Illustrations Maija Hurme
Onnen kuplia. Runoja aloittelijoille [’Rassel prassel puss. Poetry for beginners’]
Finnish translation: Tittamari Marttinen
Kustantamo S&S 2016
Hanna Lundström’s debut Rassel prassel puss. Poesi för nybörjare (Schildts & Söderströms 2015) was orginally published in Finnish-Swedish in 2015. The work was nominated, rightly, for the Arvid Lydecken prize. Now the book of poems for little children is available in Finnish, translated by Tittamari Marttinen. These “beginner friendly” poems are a joy to read!
The book begins gleefully with the poem “Paste worm” (“Tahnamato”), in which toothpaste runs away from its tube and stretches itself up to a seven-meter-long creature. In the illustration, the toddler lies nonchalantly in the bath tub and glances at the paste worm that has invaded the bath room. “That quick snakey, / is slippery and sneaky. / On the floor it slithers here and there. / Who can catch the paste worm?” (”Tuo nopea liero, / on liukas ja kiero. / Se kiemurtelee pitkin lattiaa. / Kuka tahnamadon kiinni saa?”). The situation is hilarious and bound to seem familiar in many homes.
All the poems in Rassel prassel puss share the viewpoint and the enthusiasm of the toddler who wants to get to know the world without prejudice and using all the senses. In the poems, we listen to the buzz of the household appliances, taste snow as well as the words in a newspaper, feel the bark of the birch and watch the mop that stands in the cleaning closet. The forbidding and scolding voice of an adult is completely missing from the poems. The poems contain ponderings of things greater than life and all the wonders of the world. What is the playground like in the middle of the night?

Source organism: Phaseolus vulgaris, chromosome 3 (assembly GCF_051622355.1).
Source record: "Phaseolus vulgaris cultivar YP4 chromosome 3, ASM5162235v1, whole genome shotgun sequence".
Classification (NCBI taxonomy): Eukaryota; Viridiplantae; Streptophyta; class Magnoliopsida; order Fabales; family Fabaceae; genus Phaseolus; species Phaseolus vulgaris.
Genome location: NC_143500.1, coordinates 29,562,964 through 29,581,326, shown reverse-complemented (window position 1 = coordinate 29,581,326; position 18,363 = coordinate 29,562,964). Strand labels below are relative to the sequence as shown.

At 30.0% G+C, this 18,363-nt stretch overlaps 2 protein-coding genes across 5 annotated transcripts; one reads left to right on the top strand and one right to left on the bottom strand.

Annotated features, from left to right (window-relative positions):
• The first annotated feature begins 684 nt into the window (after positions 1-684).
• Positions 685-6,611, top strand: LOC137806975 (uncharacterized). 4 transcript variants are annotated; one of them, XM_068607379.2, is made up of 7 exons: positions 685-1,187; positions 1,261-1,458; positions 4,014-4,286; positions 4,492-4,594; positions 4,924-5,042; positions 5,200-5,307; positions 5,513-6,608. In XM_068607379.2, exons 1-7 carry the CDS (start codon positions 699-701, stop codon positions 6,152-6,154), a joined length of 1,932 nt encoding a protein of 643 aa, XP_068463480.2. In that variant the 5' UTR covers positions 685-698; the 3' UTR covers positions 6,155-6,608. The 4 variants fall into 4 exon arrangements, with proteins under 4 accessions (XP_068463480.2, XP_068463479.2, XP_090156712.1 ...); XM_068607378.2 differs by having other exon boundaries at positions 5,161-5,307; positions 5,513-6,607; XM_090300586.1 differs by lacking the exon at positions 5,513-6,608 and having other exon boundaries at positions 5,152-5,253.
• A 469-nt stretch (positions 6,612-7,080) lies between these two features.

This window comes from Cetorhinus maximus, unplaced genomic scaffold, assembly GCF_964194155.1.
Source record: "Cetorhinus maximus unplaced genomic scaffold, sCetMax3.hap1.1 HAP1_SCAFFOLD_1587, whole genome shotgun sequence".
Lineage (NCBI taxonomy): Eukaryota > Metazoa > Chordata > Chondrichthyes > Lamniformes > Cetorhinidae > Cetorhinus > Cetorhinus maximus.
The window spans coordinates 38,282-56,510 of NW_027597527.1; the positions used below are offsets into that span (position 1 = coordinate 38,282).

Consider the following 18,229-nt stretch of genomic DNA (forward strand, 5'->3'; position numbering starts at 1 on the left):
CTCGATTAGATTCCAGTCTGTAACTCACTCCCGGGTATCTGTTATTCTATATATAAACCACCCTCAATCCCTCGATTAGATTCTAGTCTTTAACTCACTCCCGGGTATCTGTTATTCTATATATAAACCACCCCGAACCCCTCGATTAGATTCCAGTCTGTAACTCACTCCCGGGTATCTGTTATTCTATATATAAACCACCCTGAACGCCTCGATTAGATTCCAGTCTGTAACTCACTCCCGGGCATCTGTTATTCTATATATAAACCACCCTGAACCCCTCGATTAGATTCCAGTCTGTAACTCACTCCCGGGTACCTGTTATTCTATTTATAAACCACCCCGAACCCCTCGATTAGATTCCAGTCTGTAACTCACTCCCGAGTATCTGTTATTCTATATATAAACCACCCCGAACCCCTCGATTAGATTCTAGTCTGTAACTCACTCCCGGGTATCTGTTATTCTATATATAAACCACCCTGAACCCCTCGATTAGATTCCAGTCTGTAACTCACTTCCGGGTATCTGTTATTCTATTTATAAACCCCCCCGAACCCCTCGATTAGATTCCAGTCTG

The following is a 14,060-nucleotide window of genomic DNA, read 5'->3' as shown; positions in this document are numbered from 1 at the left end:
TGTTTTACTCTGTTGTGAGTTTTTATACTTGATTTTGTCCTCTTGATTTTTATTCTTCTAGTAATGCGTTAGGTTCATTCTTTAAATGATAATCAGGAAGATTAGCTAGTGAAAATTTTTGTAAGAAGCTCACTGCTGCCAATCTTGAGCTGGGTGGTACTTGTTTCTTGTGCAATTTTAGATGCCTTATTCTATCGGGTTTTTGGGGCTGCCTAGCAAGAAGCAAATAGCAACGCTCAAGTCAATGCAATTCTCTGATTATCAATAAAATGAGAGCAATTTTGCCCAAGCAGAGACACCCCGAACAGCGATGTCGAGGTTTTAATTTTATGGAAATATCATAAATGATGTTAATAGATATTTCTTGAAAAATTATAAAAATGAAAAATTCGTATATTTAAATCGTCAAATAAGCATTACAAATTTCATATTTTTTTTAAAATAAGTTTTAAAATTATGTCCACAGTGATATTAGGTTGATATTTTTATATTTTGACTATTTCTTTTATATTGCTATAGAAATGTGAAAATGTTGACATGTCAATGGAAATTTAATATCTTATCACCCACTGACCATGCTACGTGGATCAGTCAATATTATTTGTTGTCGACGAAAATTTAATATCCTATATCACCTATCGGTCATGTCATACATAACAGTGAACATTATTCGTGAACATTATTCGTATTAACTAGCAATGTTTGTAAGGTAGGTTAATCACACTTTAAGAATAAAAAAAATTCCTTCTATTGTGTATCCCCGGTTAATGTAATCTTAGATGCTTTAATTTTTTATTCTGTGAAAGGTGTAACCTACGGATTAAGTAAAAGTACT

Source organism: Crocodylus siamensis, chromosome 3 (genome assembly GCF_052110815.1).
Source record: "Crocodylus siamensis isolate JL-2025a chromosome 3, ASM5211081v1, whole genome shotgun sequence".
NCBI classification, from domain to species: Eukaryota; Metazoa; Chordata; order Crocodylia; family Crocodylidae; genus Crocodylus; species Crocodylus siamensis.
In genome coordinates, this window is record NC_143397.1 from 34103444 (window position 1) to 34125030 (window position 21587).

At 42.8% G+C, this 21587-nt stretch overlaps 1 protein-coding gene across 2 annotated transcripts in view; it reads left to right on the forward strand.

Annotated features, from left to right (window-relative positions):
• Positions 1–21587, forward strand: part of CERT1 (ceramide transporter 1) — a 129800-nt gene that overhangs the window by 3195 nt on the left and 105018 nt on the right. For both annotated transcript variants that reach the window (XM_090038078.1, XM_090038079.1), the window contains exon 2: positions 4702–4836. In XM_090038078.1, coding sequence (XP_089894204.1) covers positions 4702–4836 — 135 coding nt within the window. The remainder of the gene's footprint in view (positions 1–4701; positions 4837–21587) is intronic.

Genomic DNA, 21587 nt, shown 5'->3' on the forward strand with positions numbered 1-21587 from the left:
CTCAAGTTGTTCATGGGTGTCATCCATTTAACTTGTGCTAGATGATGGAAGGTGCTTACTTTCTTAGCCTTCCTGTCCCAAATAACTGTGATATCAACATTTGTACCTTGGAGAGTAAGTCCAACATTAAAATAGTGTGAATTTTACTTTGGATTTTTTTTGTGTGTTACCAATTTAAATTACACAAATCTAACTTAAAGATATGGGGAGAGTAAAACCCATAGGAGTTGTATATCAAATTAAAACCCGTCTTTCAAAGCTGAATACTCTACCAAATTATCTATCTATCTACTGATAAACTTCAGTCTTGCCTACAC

Like a dandelion without roots
like a garden without a jug
like a straw without a drink
like a dough without a pan
like a swimming hall without water
that’s how the playground is in the middle of the night –
my goodness, so quiet!
(Kuin voikukka ilman juuria
kuin puutarha ilman kannua
kuin pilli ilman juomista
kuin taikina ilman pannua
kuin uimahalli ilman vettä
on leikkipuisto keskiyöllä –
niin hiljainen, voi että!)
Happiness and safety can be found at the background of each poem. The world is a wondrous place that can be explored without a worry.
The language of the poems is fresh, light and rhythmic. The rhymes bind the verses together and alliteration is used here and there. In the poem “First snow” (Ensilumi), the verses are very short and mimic the falling flakes. “In the warmth of the sauna” (Saunan lämmössä) contains a lot of onomatopoetic words that sound like the hissing sauna heater. “Babynews” (Vauvasanomat) imitates the sound of a rustling newspaper: “Rustle, crack, swish, / wrinkle, munch, shred!” (Rapista, rutista, kahista, / rypistä, mussuta, silppua!). The words fit into your mouth and the poems are at their finest when they are read out loud.
Maija Hurme’s illustrations work very well with the text. They describe the often humoristic small everyday details in the life of a toddler and bring out the things that capture a child’s eye. Every spread paints a unique landscape: sometimes the focus is on household appliances, sometimes on the burgeoning new leaves on the branches of a birch or on a beautiful foggy landscape. Unlike in the poems, the point of view varies a lot: it is either the toddler’s, an adult’s or an outsider’s. The technique is clear and traditional. The most spectacular illustrations are the hazy water colours. Especially the cover of the book is really beautiful.
Rassel prassel puss is a very happy and inspiring poetry book, which brings out the small child’s point of view of the world in a funny way.